• The deadly radioactive poisonous waste materials from the Lepreau reactor sitting next to the Bay of Fundy are in temporary storage units and require more permanent and safe storage to protect the land, water, air and all life into the future.
  • The nuclear industry plans to move the used (irradiated) nuclear fuel waste from Point Lepreau to Indigenous territory in Ontario.
  • The Chiefs of Ontario, representing all First Nations in Ontario, recently passed Resolution 21/08 rejecting any further development of nuclear reactors and any transportation of deadly radioactive poisons across their traditional lands and waterways.
  • The Chiefs of the Assembly of First Nations in 2018 passed Resolution 62/2018 calling for the halt of any public funding for proposed nuclear reactors.
  • The Joint Declaration between the Anishinabek Nation and the Iroquois Caucus on the Transport and Abandonment of Radioactive Waste asserts the duty that all Indigenous peoples share to preserve and protect Mother Earth. We cannot risk the long-term, irreversible destruction of our lands and waters, which are life-giving for all beings.
  • The Joint Declaration five principles for radioactive waste are: no abandonment; better containment and more packaging; monitored and retrievable storage; away from major water bodies; and no imports or exports.
  • The nuclear industry claims that the proposed nuclear reactors will “recycle” and reduce the nuclear waste from the Point Lepreau nuclear generating station. On the contrary, they will create new, dangerous radioactive waste streams that will be expensive to manage and will have to be kept out of the environment and away from people for thousands of years.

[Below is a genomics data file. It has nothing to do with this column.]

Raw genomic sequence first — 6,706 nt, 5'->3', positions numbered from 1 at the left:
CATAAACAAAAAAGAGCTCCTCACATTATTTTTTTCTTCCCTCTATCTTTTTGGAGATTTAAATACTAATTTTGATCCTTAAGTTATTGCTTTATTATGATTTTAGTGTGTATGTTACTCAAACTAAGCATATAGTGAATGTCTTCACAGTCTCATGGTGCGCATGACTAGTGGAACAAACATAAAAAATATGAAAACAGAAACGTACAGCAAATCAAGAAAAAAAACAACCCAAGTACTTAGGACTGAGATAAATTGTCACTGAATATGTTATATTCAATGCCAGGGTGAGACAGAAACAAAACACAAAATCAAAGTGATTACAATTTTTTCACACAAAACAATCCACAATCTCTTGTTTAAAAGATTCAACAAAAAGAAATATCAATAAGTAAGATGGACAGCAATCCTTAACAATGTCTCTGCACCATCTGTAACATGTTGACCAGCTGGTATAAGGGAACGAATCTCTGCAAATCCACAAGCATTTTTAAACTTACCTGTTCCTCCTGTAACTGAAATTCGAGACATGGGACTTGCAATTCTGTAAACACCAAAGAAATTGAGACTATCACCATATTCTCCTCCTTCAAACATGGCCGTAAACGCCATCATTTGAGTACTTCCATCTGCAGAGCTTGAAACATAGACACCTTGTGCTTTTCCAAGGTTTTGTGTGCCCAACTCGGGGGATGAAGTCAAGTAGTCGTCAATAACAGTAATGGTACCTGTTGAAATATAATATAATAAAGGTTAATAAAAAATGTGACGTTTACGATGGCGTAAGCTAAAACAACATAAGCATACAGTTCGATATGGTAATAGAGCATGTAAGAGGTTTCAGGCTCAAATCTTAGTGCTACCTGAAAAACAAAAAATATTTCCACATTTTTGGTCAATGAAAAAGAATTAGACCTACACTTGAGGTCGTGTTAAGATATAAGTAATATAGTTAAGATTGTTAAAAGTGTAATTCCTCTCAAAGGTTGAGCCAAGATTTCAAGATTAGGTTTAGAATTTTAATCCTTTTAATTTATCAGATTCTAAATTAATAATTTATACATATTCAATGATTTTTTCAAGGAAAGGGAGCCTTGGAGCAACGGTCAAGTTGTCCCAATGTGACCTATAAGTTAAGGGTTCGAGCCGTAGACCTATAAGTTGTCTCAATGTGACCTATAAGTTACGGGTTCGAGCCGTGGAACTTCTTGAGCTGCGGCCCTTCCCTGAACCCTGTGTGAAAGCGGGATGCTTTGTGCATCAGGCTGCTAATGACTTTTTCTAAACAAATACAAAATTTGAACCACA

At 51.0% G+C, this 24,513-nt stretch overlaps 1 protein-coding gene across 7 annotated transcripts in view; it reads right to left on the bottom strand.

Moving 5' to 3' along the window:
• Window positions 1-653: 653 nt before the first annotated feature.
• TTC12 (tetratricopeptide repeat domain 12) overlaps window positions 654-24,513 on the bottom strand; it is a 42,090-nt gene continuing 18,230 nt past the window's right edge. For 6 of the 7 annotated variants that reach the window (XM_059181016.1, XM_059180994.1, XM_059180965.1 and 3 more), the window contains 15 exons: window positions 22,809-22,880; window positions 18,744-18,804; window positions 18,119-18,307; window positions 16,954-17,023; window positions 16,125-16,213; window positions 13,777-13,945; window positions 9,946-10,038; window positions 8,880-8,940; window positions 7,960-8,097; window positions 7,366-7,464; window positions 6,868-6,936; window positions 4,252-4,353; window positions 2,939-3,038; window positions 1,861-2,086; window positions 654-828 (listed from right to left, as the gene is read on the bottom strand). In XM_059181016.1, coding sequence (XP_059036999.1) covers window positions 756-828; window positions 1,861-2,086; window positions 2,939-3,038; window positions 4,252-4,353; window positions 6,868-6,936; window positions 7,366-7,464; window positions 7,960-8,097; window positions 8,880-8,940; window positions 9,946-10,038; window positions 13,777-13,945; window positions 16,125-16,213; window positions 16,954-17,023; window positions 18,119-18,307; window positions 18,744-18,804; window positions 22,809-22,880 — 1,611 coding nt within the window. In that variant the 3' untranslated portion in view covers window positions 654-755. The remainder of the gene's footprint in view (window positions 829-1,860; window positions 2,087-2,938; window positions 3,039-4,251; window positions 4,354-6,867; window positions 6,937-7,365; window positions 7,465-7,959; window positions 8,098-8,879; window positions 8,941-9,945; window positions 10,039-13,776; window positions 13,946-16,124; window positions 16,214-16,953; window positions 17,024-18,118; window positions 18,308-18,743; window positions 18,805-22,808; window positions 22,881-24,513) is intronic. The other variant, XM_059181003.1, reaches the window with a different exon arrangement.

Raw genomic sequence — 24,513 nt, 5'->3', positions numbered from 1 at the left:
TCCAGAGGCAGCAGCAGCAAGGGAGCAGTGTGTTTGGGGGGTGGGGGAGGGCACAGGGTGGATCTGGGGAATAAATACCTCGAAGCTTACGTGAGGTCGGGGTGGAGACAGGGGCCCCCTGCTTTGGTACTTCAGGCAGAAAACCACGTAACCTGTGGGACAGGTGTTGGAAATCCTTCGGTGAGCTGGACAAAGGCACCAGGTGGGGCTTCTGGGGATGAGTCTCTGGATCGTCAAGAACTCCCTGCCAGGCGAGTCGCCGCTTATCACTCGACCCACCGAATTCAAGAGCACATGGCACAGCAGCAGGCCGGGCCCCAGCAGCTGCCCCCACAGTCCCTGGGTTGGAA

• Moving those wastes at Point Lepreau away from the Bay of Fundy to nearby secure and safe places so they can be properly monitored forever to keep them safe from all living things is required immediately in consultation with Indigenous peoples.
  • Planning for the eventual shut down and decommissioning of the Point Lepreau nuclear reactor and its facilities requires immediate attention to ensure this work will be done properly and in consultation with all Indigenous peoples.
  • Previous presentations and documents by Wolastoq and Peskotomuhkati Nation leaders have called for the decommissioning planning work to begin as soon as possible.
  • Nuclear power is not “green” or “clean.” The nuclear fuel chain includes the mining of uranium, the refining of the mined material to extract the uranium, the processing and conversion/fabrication plants, the nuclear reactor/power generation and the ongoing waste management with each step in the fuel chain leaving a wasteland affecting Indigenous people worldwide.
  • Deadly radioactive emissions are spreading the poison from the Point Lepreau reactor every day as documented in the industry’s environmental reports.
  • Point Lepreau and the Bay of Fundy must be protected for future generations.

Therefore, be it resolved, the Wolastoq Grand Council demands:

  • That the Government of Canada and the Government of New Brunswick immediately halt any further funding for nuclear reactors at Point Lepreau.
  • That the Governments of New Brunswick and Canada and the nuclear industry respect the desires of First Nations in Ontario to stop the development of the Deep Geological Repository on Indigenous territory in Ontario, and to assume responsibility for the radioactive material created by nuclear reactors in New Brunswick.
  • That the Governments of New Brunswick and Canada invest in the necessary infrastructure to meet New Brunswick’s energy needs and reduce greenhouse gas emissions by further investing in and supporting existing and potential First Nation alternative energy solutions, importing surplus power from Quebec in a timely manner, rapidly deploying renewable sources of energy and initiating comprehensive energy efficiency measures.
  • That the Point Lepreau nuclear plant be phased out and renewable power generation and storage solutions alongside efficient energy transmission and distribution be utilized in place of nuclear energy.
  • That the Governments of New Brunswick and Canada store all existing nuclear waste on the site of the Point Lepreau nuclear station in above-ground, attack-resistant, reinforced vaults, pulled back from the water’s edge, until an acceptable, permanent and safe method to destroy or neutralize the waste is found.

Resolution signed by:
Wolastoqewi Kci-Sakom spasaqsit possesom – Ron Tremblay
The Wolastoq Grand Council
March 6, 2021